LA Rolls Out Water-Saving 'Shade Balls'

Aug 11, 2015

Today, "shade balls" got their moment in the sun.

On Monday afternoon, the 20,000 black plastic balls tumbled down the slopes of Los Angeles Reservoir, joining 95,980,000 of their brethren already covering the surface of the water.

The final deployment of these shade balls was the last step in a $34.5 million water quality protection project aimed at preventing evaporation and algae growth in the reservoir.

For the past nine years, some of America's biggest producers of fresh salad greens and vegetables have been waging a quiet war on wildlife surrounding their fields, all in an effort to keep your veggies free of contamination from disease-causing bacteria.

Now, a fresh analysis of safety data suggests that the effort is mostly in vain. Clearing away wildlife habitat does not make food any safer.

flickr.com / Creative Commons

A cool wet spring  is having an impact on Michigan's Agricultural sector and in your home gardens. David Fair delves further into the impacts with MSU Extension Services Agriculture Educator ben Phillips in this week's 'Issues of the Environment.'


Courtesy photo

A new "medicinal garden" just opened at the Matthaei Botanical Gardens in Ann Arbor to showcase the connection between plants and medicine.  

Jake Nehere / Michigan Public Radio Network

Dozens of protesters rallied at the state Capitol on Thursday against an aging pipeline under the Straits of Mackinac.

The group delivered a letter addressed to Gov. Rick Snyder and Attorney General Bill Schuette demanding that the pipeline be shut down.

“This pipeline is already one pinhole leak away from wreaking havoc upon the Great Lakes,” said Mariah Urueta, Michigan organizer for the group Food and Water Watch.

“The Straits of Mackinac is the worst possible place for an oil spill to occur.”

Mackinac Pipeline
Greg Varnum/Wikimedia Commons

The National Wildlife Federation says it’s making plans to sue the federal government. The environmental group says the US Department of Transportation is not enforcing a law that requires “worst-case” disaster plans for underwater pipelines to be on file.

Big Trucks
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It may seem counter-intuitive, but there is an argument to be made that bigger trucks are less harmful to our roads and better for the environment.  Michigan Agri-Business Association President Jim Byrum joins David Fair for that conversation in this week's Issues of the Environment.  Jim explains how Michigan's truck weights help our state remain competitive in the marketplace and reduce wear on roads.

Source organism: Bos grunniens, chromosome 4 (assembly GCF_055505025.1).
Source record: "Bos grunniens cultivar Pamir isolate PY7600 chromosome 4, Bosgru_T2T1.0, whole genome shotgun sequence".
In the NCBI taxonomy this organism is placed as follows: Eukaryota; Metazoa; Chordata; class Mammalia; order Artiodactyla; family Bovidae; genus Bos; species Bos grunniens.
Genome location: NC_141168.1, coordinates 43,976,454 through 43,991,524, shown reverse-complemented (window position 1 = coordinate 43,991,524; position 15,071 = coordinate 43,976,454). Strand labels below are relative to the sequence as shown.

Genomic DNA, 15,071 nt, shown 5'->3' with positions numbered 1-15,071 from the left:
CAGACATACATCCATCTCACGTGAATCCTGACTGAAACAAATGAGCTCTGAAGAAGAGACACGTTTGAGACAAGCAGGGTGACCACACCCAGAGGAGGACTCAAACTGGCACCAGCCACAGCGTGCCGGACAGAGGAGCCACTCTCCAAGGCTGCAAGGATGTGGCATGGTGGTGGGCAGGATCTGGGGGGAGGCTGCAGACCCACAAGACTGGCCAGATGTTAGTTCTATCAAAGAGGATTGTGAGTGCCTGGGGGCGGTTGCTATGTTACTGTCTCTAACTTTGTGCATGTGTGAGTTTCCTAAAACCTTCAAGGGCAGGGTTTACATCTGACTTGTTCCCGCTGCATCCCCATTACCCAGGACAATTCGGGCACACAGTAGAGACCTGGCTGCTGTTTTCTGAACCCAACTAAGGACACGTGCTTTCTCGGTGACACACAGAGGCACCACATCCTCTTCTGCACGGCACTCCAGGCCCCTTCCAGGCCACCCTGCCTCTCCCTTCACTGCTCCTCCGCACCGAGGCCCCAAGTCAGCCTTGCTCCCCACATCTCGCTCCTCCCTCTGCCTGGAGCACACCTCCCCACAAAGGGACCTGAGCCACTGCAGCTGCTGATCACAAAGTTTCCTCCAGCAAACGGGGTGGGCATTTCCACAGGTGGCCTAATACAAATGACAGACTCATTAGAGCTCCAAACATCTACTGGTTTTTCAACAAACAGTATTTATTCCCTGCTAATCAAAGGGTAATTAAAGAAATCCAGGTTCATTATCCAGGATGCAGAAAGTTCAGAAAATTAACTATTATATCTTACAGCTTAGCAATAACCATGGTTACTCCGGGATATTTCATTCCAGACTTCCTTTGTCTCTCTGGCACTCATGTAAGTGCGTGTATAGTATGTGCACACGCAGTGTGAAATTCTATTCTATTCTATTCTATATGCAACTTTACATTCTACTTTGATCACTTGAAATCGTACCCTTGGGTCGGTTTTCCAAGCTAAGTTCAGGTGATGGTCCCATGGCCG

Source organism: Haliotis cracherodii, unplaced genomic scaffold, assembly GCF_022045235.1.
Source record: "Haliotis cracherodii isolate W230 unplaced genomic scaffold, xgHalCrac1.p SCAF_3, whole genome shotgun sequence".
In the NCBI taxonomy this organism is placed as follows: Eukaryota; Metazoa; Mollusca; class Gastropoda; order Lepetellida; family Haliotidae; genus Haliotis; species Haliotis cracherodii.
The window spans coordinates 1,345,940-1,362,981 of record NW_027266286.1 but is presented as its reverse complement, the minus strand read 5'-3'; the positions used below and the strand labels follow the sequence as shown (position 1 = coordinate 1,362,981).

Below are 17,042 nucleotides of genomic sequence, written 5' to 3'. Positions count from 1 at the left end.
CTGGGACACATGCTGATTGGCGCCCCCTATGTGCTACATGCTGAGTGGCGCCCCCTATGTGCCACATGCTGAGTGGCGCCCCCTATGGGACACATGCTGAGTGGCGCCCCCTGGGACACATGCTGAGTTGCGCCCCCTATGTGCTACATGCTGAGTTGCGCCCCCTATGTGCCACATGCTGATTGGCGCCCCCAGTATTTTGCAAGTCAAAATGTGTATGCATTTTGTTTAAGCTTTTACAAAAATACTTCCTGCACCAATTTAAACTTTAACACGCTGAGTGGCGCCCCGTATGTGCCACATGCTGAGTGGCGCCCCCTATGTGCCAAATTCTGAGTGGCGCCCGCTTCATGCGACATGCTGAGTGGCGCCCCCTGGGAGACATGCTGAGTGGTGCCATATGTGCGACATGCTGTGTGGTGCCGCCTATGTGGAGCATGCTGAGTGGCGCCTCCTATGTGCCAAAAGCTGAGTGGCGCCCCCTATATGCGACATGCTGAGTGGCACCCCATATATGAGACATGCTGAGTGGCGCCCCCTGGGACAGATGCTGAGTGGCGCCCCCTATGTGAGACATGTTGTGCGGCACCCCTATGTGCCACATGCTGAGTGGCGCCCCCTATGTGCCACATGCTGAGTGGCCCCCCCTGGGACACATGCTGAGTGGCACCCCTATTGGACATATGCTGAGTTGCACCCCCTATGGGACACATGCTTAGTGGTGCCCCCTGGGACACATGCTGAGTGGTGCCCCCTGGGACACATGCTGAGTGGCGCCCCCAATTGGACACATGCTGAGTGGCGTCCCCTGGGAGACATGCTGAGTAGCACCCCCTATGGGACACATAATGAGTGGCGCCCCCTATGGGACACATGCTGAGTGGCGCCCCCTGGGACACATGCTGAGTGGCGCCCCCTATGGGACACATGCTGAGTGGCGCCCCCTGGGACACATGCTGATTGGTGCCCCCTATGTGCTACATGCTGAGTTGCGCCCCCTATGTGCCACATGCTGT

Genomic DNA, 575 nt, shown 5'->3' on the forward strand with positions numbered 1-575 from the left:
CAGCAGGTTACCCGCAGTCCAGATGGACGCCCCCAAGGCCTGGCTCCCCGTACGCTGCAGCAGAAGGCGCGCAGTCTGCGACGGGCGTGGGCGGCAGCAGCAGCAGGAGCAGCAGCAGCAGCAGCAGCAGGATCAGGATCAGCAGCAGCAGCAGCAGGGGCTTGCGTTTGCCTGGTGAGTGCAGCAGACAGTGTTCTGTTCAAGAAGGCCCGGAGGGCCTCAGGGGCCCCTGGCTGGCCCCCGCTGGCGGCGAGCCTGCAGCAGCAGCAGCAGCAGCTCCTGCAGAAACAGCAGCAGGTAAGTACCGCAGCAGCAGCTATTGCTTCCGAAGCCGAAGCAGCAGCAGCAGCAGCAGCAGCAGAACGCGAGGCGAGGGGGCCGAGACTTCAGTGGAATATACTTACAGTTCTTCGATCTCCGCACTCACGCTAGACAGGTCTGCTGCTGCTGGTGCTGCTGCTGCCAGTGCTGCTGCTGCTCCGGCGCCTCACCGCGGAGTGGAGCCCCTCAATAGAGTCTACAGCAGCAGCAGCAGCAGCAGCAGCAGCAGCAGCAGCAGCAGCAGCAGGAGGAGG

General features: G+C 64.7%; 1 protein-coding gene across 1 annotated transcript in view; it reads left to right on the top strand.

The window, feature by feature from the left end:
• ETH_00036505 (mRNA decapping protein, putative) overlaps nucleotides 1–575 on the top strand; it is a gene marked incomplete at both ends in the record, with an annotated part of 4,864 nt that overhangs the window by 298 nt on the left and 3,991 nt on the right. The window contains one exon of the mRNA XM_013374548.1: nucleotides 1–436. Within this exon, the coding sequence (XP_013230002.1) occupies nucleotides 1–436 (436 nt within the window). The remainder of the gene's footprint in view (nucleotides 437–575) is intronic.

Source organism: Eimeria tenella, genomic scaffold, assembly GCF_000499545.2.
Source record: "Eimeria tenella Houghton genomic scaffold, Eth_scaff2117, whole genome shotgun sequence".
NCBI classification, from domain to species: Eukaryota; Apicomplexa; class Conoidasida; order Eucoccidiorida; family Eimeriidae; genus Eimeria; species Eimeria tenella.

Daniel Mausolf / Radrick Farms Golf Course Maintenance

  Goats on a golf course!

The University of Michigan's Radrick Farms Golf Course recently turned to an environmentally safe method to clear out some problem areas near the course infested with invasive plant species such as poison ivy, buckthorn and honeysuckle. They rented ten goats from a nearby farm and let them eat away the problem.

89.1 WEMU's Lisa Barry spoke with Paul Scott, the general manager of the course, and you can hear the interview here:

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Water levels in the Great Lakes are rising from record lows. Lakes Huron and Michigan are 3 feet higher than a year ago. Here's NPR's David Schaper.

West Nile Virus
The Ecology Center / Ecocenter.org

Wet weather in Michigan this year has meant more flooding and standing water. Now, we are at the height of mosquito season which brings the threat of West Nile Virus. As bad as the illness is, some of the methods of prevention are just as dangerous. Learn more in this week's 'Issues of the Environment.'


Tens of thousands of people are coming from across the country to visit Ann Arbor's annual Art Fairs. And while most fair-goers are interested in seeing what sort of artwork and other items people have brought with them, there's another issue at hand once it all wraps up.

Kathmandu Is Cowed By Abandoned Cattle

Jul 10, 2015

In post-earthquake Kathmandu, it is now cows and calves that are a problem.

Stray ones that is.

Hundreds have taken over the streets, casually strolling or curled up in the middle of the road, oblivious of their traffic-aggravating role amid the cacophony of buses, trucks, motorcycles and cars trying to avoid them.

The stray bovines aren't exactly a novelty. Farmers have a habit of turning loose old or sick cows and bull calves, which have no financial value (artificial insemination is increasingly in use). The owners should be fined, but they're usually not.

Ypsilanti Community Schools / Creative Exchange Educational Solutions